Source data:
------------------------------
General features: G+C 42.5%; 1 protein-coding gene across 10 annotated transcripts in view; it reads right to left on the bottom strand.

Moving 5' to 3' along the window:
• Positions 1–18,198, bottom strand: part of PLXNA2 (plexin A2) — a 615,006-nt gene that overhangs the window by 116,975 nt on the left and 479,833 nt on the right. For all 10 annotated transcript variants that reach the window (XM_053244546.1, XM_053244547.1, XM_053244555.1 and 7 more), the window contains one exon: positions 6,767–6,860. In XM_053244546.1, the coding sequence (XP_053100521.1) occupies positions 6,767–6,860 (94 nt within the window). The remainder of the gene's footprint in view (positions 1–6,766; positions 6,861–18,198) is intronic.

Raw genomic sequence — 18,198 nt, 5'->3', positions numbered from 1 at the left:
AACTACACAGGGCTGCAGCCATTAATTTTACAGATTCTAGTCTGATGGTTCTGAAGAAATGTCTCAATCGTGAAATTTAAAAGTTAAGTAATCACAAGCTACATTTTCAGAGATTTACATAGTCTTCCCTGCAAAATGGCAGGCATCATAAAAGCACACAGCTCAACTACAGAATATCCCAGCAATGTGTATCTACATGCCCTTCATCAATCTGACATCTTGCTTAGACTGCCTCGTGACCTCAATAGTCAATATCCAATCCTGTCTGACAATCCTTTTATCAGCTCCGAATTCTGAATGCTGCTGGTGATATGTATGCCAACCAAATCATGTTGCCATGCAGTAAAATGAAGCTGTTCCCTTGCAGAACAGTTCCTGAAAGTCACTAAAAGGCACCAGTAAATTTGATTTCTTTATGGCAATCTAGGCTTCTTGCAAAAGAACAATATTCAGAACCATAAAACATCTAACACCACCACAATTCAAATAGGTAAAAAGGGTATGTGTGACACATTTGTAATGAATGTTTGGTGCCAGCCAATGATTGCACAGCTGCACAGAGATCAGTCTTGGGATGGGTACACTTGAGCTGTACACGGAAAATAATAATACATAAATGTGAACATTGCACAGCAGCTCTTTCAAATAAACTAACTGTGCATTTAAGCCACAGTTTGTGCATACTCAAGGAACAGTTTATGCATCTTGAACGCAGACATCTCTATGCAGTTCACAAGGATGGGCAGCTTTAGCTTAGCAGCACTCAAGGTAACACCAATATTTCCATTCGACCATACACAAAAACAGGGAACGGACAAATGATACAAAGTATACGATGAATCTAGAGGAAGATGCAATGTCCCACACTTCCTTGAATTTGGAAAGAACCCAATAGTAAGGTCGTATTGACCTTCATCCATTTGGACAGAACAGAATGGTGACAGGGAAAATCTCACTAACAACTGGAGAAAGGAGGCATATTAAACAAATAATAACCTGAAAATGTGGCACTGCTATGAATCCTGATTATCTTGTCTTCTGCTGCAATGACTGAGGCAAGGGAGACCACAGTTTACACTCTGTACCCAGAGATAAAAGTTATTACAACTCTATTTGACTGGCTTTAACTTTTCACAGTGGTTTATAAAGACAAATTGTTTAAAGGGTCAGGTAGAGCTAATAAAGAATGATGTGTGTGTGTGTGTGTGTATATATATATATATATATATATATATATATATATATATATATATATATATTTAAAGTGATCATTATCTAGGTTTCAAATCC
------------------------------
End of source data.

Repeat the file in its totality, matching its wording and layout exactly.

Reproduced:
General features: G+C 42.5%; 1 protein-coding gene across 10 annotated transcripts in view; it reads right to left on the bottom strand.

Moving 5' to 3' along the window:
• Positions 1–18,198, bottom strand: part of PLXNA2 (plexin A2) — a 615,006-nt gene that overhangs the window by 116,975 nt on the left and 479,833 nt on the right. For all 10 annotated transcript variants that reach the window (XM_053244546.1, XM_053244547.1, XM_053244555.1 and 7 more), the window contains one exon: positions 6,767–6,860. In XM_053244546.1, the coding sequence (XP_053100521.1) occupies positions 6,767–6,860 (94 nt within the window). The remainder of the gene's footprint in view (positions 1–6,766; positions 6,861–18,198) is intronic.

Raw genomic sequence — 18,198 nt, 5'->3', positions numbered from 1 at the left:
AACTACACAGGGCTGCAGCCATTAATTTTACAGATTCTAGTCTGATGGTTCTGAAGAAATGTCTCAATCGTGAAATTTAAAAGTTAAGTAATCACAAGCTACATTTTCAGAGATTTACATAGTCTTCCCTGCAAAATGGCAGGCATCATAAAAGCACACAGCTCAACTACAGAATATCCCAGCAATGTGTATCTACATGCCCTTCATCAATCTGACATCTTGCTTAGACTGCCTCGTGACCTCAATAGTCAATATCCAATCCTGTCTGACAATCCTTTTATCAGCTCCGAATTCTGAATGCTGCTGGTGATATGTATGCCAACCAAATCATGTTGCCATGCAGTAAAATGAAGCTGTTCCCTTGCAGAACAGTTCCTGAAAGTCACTAAAAGGCACCAGTAAATTTGATTTCTTTATGGCAATCTAGGCTTCTTGCAAAAGAACAATATTCAGAACCATAAAACATCTAACACCACCACAATTCAAATAGGTAAAAAGGGTATGTGTGACACATTTGTAATGAATGTTTGGTGCCAGCCAATGATTGCACAGCTGCACAGAGATCAGTCTTGGGATGGGTACACTTGAGCTGTACACGGAAAATAATAATACATAAATGTGAACATTGCACAGCAGCTCTTTCAAATAAACTAACTGTGCATTTAAGCCACAGTTTGTGCATACTCAAGGAACAGTTTATGCATCTTGAACGCAGACATCTCTATGCAGTTCACAAGGATGGGCAGCTTTAGCTTAGCAGCACTCAAGGTAACACCAATATTTCCATTCGACCATACACAAAAACAGGGAACGGACAAATGATACAAAGTATACGATGAATCTAGAGGAAGATGCAATGTCCCACACTTCCTTGAATTTGGAAAGAACCCAATAGTAAGGTCGTATTGACCTTCATCCATTTGGACAGAACAGAATGGTGACAGGGAAAATCTCACTAACAACTGGAGAAAGGAGGCATATTAAACAAATAATAACCTGAAAATGTGGCACTGCTATGAATCCTGATTATCTTGTCTTCTGCTGCAATGACTGAGGCAAGGGAGACCACAGTTTACACTCTGTACCCAGAGATAAAAGTTATTACAACTCTATTTGACTGGCTTTAACTTTTCACAGTGGTTTATAAAGACAAATTGTTTAAAGGGTCAGGTAGAGCTAATAAAGAATGATGTGTGTGTGTGTGTGTGTATATATATATATATATATATATATATATATATATATATATATATATATATTTAAAGTGATCATTATCTAGGTTTCAAATCC